I have been delighting in the presence of the blooms on my Stanhopeas this past week or two. The first to open was my Stanhopea tigrina that I bought last year. It was in flower at the time and sadly I have had to wait a whole calendar year before being able to ensconce myself in it's heady aroma.
I figured I may as well go straight to the top when it comes to orchid species related information, and went to the Kew Royal Botanic Gardens website to find me some info on this truly glorious plant.
Sir William Hooker, a previous director of The Royal Botanic Gardens Kew, named the genus Stanhopea, containing over 60 species, most of which occur in tropical South and Central America., after the Right Honerable Phillip Henry Stanhope. Stanhope was the President of the Royal Medico-Botanical Society of London from 1829 to 1837.
Stanhopea tigrina in particular is only found growing in Mexico, and was first decribed by James Bateman (1811-1897) in 1837. Bateman fist described S. tigrina in his 10 volume work The Orchidaceae of Mexico and Guatemala.
"Bateman was Vice-President of the Royal Horticultural Society and a keen grower of tropical orchids. Bateman’s books were instrumental in stimulating interest in orchids and orchid growing in Britain in the 19th century. The type plant he described was collected by John Henchman in Mexico, and the image in Curtis’s Botanical Magazine shows a plant painted by Walter Hood Fitch in 1850, by which time ‘the species is now not uncommon in our collections, and is said to have been introduced to them by Messrs. Low, of Clapton, from Xalapa in Mexico." (Kew, 2012).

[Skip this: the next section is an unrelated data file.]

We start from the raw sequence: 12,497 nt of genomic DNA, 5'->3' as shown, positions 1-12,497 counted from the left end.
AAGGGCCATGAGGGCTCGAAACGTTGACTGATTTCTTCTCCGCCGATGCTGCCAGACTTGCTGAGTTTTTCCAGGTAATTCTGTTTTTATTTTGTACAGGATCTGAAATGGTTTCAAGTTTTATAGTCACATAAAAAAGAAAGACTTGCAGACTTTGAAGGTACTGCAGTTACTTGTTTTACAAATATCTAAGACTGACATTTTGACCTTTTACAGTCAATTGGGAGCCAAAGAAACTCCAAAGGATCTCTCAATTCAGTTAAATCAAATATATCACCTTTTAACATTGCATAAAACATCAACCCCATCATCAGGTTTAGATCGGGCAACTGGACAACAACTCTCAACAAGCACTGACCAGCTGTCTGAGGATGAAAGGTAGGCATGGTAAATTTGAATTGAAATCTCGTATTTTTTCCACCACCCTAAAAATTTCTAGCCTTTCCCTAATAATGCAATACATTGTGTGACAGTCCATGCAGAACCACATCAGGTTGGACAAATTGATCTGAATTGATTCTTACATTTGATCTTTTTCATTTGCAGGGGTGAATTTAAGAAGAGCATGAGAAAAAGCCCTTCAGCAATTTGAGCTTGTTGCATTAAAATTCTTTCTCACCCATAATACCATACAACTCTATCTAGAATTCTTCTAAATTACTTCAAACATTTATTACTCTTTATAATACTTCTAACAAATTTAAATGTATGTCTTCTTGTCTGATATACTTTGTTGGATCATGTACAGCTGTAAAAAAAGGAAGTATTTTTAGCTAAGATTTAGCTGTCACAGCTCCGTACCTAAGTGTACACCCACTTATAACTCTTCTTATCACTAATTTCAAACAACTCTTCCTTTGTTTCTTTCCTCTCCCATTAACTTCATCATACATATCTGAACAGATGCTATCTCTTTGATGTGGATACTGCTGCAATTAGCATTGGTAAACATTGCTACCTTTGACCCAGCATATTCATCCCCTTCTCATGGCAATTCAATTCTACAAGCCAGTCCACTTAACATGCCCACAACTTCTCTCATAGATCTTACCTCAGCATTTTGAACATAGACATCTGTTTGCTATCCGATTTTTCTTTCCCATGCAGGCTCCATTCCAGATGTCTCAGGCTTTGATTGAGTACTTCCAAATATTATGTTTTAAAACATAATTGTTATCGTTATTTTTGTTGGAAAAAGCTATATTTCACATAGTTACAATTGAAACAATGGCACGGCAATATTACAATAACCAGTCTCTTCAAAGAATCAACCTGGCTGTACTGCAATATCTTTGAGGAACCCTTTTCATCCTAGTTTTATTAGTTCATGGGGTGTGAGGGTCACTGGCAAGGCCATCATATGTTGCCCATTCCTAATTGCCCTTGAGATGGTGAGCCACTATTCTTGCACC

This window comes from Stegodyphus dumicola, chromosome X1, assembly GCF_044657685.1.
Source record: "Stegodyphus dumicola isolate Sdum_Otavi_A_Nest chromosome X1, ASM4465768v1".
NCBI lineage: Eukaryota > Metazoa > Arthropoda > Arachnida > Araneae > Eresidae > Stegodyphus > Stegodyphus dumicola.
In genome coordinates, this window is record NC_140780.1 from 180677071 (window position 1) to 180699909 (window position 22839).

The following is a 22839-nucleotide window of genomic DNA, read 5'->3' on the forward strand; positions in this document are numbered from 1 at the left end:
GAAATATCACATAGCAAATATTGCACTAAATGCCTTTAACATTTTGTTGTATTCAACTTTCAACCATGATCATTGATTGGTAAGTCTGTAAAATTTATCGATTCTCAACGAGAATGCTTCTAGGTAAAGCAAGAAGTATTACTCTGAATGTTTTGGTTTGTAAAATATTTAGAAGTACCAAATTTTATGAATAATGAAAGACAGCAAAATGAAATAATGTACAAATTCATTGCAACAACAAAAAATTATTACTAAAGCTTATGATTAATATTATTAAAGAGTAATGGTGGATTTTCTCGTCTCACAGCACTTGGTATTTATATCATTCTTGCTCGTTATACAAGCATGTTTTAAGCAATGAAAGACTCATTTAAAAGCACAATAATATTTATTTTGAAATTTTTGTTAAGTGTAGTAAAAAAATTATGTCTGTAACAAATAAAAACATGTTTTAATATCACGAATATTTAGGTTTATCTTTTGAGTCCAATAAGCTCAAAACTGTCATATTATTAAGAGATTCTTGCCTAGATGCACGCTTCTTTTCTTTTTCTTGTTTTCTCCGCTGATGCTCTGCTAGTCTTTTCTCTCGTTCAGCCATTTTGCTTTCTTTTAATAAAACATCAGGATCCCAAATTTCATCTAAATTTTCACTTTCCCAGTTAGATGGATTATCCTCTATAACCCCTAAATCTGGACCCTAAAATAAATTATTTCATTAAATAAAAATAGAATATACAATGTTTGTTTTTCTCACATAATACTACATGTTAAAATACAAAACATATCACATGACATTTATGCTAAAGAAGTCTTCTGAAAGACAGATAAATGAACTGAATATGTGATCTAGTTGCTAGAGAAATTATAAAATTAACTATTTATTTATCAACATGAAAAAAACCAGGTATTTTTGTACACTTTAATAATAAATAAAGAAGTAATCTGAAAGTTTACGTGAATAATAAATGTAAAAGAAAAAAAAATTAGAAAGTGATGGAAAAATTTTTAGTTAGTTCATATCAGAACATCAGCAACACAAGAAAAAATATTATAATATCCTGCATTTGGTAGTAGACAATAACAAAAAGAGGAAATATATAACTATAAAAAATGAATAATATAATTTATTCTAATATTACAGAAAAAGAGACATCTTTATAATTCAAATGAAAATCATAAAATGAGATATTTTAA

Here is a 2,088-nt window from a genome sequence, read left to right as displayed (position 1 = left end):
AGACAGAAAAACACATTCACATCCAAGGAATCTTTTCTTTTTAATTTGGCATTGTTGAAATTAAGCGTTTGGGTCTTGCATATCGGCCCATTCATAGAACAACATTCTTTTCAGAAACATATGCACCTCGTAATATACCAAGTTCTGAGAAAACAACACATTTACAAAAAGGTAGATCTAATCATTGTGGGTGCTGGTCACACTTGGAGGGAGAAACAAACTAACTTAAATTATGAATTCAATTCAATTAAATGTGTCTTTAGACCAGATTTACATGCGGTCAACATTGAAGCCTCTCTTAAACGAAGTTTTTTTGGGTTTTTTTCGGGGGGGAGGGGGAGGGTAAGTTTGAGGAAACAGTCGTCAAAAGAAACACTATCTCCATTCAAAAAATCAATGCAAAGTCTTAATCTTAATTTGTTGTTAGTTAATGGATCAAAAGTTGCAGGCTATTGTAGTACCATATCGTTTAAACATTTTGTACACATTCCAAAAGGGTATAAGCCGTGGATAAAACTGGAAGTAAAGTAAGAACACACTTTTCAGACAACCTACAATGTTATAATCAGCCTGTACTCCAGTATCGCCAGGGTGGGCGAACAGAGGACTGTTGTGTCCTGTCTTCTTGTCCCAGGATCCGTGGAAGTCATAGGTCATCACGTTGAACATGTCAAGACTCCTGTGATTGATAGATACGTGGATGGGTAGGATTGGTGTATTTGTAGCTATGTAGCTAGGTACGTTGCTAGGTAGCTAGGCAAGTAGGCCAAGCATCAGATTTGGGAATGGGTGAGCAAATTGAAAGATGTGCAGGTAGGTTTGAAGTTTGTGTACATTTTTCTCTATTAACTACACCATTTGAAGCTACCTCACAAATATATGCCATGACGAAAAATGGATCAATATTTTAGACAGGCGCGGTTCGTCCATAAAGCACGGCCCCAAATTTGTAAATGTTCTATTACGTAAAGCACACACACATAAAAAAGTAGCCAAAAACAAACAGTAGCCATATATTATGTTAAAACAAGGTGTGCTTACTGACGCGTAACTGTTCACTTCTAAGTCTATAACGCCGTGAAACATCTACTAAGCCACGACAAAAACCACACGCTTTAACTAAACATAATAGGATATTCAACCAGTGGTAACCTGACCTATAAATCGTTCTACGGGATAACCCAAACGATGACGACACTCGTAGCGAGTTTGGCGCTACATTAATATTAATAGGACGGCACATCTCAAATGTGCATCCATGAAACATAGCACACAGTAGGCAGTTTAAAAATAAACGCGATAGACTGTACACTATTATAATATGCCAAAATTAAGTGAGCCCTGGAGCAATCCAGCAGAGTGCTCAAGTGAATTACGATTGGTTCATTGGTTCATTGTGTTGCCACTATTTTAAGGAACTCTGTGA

I currently have my S. tigrina growing in a plastic hanging basket with bark and styrofoam cubes, but am thinking of moving it to either Coconut Husk Chips, or Sphagnum Moss and Perlite so as to supply more water to the plants as my experimental plants seem to greatly appreciate it. Be sure to check out the photos below
"Stanhopea tigrina is an epiphytic orchid, with upright, oblong leaves (35 cm long and 10 cm wide), each arising from single pseudobulb, which form tight clusters. The large flowers are scented and produced in groups of 2–4 in a pendulous inflorescence up to 15 cm long. Individual flowers have yellow petals and sepals and are heavily spotted and streaked purplish-brown. Each sepal is reflexed (bent backwards) and measures up to 8.0 cm long and 5.0 cm wide. The petals are around 7.0 cm long and 1.5 cm wide. Pollination is by male euglossine bees (also known as orchid bees), which collect floral fragrance compounds from the lip of the flowers." (Kew, 2012)
Happy Gardening Everyone,
|flower spike sheath detail|
|view from below|